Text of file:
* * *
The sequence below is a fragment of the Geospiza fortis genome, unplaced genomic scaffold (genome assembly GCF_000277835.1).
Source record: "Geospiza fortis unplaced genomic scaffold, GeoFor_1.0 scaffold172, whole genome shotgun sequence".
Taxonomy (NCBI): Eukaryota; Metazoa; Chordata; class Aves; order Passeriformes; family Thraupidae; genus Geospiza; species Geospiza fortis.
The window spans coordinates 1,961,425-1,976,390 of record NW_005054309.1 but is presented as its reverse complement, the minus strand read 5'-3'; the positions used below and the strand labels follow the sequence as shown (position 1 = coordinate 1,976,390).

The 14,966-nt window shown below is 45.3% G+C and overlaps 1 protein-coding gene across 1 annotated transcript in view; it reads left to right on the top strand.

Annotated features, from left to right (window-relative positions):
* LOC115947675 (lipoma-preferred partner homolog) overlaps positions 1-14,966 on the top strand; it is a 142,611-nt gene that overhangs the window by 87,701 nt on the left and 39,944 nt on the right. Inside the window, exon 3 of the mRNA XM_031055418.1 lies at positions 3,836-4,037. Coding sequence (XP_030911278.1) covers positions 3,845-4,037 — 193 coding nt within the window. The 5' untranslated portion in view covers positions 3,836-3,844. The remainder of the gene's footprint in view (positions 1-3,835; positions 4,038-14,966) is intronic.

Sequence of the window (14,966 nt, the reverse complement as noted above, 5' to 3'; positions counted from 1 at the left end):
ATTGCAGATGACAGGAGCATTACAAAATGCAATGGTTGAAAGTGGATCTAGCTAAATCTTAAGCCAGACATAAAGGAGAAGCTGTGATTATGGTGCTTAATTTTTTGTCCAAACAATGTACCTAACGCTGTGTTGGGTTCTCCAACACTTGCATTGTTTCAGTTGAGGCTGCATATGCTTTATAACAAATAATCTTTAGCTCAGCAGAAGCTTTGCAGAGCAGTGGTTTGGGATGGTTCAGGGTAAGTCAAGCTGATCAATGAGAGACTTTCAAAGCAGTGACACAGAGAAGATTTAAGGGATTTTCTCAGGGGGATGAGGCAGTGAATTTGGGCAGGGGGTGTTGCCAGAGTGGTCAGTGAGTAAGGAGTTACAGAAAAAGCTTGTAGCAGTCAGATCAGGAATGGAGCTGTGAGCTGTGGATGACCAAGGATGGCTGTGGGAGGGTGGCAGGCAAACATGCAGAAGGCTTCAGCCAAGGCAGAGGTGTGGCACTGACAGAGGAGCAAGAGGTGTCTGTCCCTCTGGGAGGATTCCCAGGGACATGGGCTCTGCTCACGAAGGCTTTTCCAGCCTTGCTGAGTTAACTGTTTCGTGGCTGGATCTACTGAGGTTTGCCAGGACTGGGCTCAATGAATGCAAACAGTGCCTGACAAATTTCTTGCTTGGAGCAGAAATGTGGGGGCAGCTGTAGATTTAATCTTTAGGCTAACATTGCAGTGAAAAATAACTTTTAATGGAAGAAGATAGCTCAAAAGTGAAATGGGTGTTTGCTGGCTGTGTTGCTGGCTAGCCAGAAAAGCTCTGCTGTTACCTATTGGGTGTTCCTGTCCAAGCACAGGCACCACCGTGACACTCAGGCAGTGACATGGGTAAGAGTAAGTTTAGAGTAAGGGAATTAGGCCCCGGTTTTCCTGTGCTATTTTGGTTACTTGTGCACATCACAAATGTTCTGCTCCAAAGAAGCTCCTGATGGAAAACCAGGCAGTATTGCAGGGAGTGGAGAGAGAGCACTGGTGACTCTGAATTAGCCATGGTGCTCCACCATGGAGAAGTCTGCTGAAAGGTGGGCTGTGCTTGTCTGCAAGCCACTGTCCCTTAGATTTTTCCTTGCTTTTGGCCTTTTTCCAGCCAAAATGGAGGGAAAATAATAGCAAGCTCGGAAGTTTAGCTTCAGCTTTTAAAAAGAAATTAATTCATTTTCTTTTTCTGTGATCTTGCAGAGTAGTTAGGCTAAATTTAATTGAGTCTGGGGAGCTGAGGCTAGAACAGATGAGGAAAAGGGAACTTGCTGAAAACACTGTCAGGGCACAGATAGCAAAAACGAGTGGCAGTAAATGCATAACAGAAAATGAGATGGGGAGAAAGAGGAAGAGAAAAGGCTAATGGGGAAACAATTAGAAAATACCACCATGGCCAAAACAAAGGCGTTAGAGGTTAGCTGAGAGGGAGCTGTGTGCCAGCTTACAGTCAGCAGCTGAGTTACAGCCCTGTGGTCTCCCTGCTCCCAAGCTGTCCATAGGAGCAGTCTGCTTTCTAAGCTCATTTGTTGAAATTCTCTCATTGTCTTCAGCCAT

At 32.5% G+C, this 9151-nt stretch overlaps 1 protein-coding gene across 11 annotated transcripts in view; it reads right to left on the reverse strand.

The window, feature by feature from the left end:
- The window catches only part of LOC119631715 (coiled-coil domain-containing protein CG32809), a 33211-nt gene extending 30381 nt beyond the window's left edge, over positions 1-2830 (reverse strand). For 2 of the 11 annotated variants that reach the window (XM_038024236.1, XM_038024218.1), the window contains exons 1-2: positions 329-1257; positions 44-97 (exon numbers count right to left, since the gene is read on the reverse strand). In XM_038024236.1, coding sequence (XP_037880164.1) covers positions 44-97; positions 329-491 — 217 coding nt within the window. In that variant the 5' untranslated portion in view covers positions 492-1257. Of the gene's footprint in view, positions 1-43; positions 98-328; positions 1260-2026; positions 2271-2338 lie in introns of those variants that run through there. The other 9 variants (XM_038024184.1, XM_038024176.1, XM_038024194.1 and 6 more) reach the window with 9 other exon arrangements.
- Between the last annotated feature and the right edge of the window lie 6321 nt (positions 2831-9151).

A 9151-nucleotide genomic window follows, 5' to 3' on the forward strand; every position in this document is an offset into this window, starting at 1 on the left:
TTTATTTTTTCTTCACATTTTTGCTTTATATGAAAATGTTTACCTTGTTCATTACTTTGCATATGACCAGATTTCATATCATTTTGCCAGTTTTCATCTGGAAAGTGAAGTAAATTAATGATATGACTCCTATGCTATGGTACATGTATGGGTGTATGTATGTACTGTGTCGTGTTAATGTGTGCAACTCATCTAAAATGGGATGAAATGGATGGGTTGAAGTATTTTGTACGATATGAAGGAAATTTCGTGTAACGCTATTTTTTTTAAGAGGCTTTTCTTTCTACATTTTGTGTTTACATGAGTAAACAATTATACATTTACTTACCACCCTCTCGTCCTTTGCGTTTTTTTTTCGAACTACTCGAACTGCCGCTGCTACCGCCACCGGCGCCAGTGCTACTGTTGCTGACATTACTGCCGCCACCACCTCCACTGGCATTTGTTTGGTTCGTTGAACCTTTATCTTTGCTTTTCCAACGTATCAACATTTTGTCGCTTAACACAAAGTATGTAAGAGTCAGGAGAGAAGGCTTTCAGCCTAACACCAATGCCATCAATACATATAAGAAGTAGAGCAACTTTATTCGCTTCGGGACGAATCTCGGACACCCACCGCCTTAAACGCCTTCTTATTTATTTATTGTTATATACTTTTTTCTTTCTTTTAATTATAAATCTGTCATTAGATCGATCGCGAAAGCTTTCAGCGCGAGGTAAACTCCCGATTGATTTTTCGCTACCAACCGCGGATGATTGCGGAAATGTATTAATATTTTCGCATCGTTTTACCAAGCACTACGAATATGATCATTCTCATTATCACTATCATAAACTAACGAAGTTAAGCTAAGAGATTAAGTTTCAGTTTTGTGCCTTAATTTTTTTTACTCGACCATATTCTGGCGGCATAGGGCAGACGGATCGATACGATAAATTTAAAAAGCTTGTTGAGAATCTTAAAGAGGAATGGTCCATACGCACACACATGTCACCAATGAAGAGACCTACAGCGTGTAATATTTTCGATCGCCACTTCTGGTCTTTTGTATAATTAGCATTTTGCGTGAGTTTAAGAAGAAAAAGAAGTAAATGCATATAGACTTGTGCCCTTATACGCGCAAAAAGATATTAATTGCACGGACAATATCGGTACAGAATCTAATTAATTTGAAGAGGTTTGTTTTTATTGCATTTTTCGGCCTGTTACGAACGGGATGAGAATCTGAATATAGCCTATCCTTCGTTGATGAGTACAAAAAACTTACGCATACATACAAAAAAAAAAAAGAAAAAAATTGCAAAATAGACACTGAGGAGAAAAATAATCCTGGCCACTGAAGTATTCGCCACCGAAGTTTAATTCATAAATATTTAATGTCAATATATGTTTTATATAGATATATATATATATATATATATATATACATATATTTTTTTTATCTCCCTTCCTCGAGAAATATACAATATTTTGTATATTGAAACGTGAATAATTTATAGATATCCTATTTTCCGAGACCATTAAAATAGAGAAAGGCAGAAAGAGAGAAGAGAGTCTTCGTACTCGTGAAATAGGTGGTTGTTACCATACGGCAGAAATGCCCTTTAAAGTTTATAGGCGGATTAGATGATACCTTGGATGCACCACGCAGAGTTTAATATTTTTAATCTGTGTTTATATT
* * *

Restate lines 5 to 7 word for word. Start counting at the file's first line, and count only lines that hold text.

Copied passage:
The 14,966-nt window shown below is 45.3% G+C and overlaps 1 protein-coding gene across 1 annotated transcript in view; it reads left to right on the top strand.

Annotated features, from left to right (window-relative positions):
* LOC115947675 (lipoma-preferred partner homolog) overlaps positions 1-14,966 on the top strand; it is a 142,611-nt gene that overhangs the window by 87,701 nt on the left and 39,944 nt on the right. Inside the window, exon 3 of the mRNA XM_031055418.1 lies at positions 3,836-4,037. Coding sequence (XP_030911278.1) covers positions 3,845-4,037 — 193 coding nt within the window. The 5' untranslated portion in view covers positions 3,836-3,844. The remainder of the gene's footprint in view (positions 1-3,835; positions 4,038-14,966) is intronic.